• As of last year, America ranked 27th out of 37 developed countries for women’s labor force participation, according to the Organization of Economic Cooperation and Development.
  • The United States remains the only major industrialized country in the world that doesn’t mandate some sort of paid parental leave
  • Since the economic downturn in 2007, births have declined 8%.
  • Between 1985 and 2011, average child care costs rose 70% for working moms, after adjusting for inflation, according to the U.S. Census. Meanwhile, wages have barely budged.
  • women in the United States who do work are more likely to make it into professional and managerial roles. They’re also more likely to work full-time, and as a result, earn more money over their lifetimes.

Okay — so after I read the article I’m still no sure that I know WHY US women still choose not to work. Other than, its just that — A CHOICE. First off, the geek in me LOVES the data, numbers, and facts. I think it helps to give some context — but it doesn’t tell you the whole story. I found myself asking more questions and wanting to know more about these women — their education background, do they have a support network to help with childcare and if not, do they have access to top notch childcare, do they have a partner (is that by choice) — and as I started to think of my list of questions I stopped.

This headline grabbed my attention because something about it assumes that everyone WANTS to work and have kids. I’m not even sure that we can assume that everyone wants to work. 🙂 What if that IS an option for you and that is what you choose to do. It won’t be an option or desire for everyone.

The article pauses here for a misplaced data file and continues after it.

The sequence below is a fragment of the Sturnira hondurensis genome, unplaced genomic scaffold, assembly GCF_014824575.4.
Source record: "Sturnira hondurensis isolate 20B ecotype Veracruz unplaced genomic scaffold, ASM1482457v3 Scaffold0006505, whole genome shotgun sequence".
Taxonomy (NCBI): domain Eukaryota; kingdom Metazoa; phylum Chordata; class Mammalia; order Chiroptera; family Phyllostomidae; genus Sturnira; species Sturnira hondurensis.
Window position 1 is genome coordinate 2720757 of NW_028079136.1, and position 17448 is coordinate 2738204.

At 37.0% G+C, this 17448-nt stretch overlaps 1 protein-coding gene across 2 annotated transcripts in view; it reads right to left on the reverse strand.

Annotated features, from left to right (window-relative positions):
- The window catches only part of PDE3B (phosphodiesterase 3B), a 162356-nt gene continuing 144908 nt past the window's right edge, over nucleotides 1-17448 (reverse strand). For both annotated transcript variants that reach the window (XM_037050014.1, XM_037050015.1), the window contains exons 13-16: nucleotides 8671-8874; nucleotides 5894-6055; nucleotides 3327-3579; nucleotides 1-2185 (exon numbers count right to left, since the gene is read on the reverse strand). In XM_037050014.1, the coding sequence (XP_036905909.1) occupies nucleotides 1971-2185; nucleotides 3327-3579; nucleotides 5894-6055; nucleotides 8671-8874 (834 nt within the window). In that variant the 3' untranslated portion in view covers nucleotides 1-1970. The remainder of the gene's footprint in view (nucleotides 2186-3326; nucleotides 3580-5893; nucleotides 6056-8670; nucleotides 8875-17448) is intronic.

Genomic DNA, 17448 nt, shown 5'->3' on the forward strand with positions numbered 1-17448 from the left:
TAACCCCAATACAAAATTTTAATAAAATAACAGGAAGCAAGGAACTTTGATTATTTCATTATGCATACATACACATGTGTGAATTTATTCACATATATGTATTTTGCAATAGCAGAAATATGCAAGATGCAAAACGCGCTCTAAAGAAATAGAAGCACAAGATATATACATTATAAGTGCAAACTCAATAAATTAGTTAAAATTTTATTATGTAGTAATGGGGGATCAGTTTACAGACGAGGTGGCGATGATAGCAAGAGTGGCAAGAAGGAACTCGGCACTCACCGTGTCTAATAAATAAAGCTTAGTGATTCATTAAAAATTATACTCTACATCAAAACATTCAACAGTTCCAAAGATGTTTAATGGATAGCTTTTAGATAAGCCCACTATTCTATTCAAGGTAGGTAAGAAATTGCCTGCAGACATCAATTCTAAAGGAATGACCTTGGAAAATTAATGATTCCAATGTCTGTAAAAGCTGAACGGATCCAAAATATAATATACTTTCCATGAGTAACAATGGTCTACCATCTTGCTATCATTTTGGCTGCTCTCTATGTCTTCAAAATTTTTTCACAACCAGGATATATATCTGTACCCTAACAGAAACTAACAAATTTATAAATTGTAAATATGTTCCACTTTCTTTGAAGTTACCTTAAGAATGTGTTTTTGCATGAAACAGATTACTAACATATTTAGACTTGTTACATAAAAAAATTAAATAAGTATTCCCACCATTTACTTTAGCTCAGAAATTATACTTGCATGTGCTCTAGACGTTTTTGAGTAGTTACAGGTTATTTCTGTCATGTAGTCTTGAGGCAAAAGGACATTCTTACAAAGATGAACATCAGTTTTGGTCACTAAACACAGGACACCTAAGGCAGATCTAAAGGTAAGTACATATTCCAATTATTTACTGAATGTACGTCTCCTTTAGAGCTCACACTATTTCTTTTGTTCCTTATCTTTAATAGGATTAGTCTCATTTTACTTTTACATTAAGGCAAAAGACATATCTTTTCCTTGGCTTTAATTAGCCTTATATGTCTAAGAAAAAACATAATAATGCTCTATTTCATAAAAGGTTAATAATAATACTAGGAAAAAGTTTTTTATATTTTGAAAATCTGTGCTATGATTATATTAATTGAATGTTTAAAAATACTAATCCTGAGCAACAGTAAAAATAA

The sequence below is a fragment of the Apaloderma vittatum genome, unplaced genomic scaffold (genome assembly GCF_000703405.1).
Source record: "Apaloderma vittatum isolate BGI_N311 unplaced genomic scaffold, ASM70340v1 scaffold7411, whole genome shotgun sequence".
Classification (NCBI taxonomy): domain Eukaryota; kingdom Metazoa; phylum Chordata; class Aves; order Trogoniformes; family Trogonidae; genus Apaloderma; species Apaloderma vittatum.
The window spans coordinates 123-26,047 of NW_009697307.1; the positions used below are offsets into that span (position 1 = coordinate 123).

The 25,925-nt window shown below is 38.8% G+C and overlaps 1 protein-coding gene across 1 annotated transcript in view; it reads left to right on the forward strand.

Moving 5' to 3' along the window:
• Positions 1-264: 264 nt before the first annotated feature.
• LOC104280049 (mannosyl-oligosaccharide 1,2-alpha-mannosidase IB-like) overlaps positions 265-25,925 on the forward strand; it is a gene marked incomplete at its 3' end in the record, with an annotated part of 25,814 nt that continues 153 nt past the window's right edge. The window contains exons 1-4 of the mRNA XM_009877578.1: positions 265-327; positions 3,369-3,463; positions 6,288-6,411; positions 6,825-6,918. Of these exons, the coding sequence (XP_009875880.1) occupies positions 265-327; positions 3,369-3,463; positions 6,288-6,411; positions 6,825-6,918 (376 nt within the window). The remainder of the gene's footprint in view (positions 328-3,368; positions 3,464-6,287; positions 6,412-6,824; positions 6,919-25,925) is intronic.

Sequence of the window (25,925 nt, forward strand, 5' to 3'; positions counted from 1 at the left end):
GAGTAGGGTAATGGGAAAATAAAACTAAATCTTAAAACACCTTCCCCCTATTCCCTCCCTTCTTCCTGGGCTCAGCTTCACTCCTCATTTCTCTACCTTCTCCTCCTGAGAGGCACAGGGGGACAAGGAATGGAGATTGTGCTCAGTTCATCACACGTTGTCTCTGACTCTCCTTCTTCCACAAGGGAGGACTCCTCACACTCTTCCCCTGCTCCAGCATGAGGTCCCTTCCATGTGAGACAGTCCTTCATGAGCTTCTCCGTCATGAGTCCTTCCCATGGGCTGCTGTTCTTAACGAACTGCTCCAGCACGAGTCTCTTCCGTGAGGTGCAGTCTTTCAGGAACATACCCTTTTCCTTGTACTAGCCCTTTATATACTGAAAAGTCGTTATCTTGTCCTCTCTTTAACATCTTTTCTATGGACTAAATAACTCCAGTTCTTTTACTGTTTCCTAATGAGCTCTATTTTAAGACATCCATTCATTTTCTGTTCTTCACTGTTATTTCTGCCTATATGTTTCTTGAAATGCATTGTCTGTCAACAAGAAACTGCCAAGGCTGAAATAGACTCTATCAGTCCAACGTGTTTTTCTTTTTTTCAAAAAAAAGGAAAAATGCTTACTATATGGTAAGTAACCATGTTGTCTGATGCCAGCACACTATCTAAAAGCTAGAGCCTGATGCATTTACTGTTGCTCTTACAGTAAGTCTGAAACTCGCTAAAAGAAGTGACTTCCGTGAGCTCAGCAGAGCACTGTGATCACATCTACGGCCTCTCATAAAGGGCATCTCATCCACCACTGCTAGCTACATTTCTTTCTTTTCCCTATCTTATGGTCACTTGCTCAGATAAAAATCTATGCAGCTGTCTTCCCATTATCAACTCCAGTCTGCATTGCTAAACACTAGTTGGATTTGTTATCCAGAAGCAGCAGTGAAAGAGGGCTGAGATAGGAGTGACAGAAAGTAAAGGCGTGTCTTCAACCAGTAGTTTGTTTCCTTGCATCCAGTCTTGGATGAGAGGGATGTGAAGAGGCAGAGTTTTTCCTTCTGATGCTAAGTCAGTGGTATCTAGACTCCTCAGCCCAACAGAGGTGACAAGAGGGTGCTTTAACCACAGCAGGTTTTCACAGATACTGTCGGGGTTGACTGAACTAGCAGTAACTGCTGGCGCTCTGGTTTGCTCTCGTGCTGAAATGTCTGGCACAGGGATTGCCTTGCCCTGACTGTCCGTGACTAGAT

I am not saying that there are not opportunities for new benefits, but let’s give businesses the leeway to offer some choices –and women the option to choose where they want to work — and IF they want to work. After all — it IS a choice.. What is right for you? What do YOU need to find balance?

Has anyone considered that “having it all” doesn’t mean that you have to have it all right now? There are different stages in life – what is right for you NOW?  Figure it out and own it — don’t let the government, your business, or society tell you what is right for you.

… but then again, what do I know? ..childless tree-hugging hippie here 🙂  — for now

Kids, benefits, childcare, work life balance — all on the minds of your employees — what’s your take and what’s your play?

PS — why is this all just a “woman’s problem” — men don’t have the same issues? — perhaps another post for another day – 🙂

Making the HR connection, yours

I Just Might be Tootsie! Should I Care?

I’ve come across this video a few times in my news-feed this week and finally got the chance to watch it.  I posted a blog – years ago- about the beauty premium and I thought about that as I finished up the video clip.

I’ve listened to the end about 5 times and the line “…that was never a comedy for me” just really sticks with me.

Ladies — do you feel it? A pressure to be “attractive” or more attractive than you are or at least as attractive as you can be?

Do you feel like you are treated differently depending on how “attractive you are?”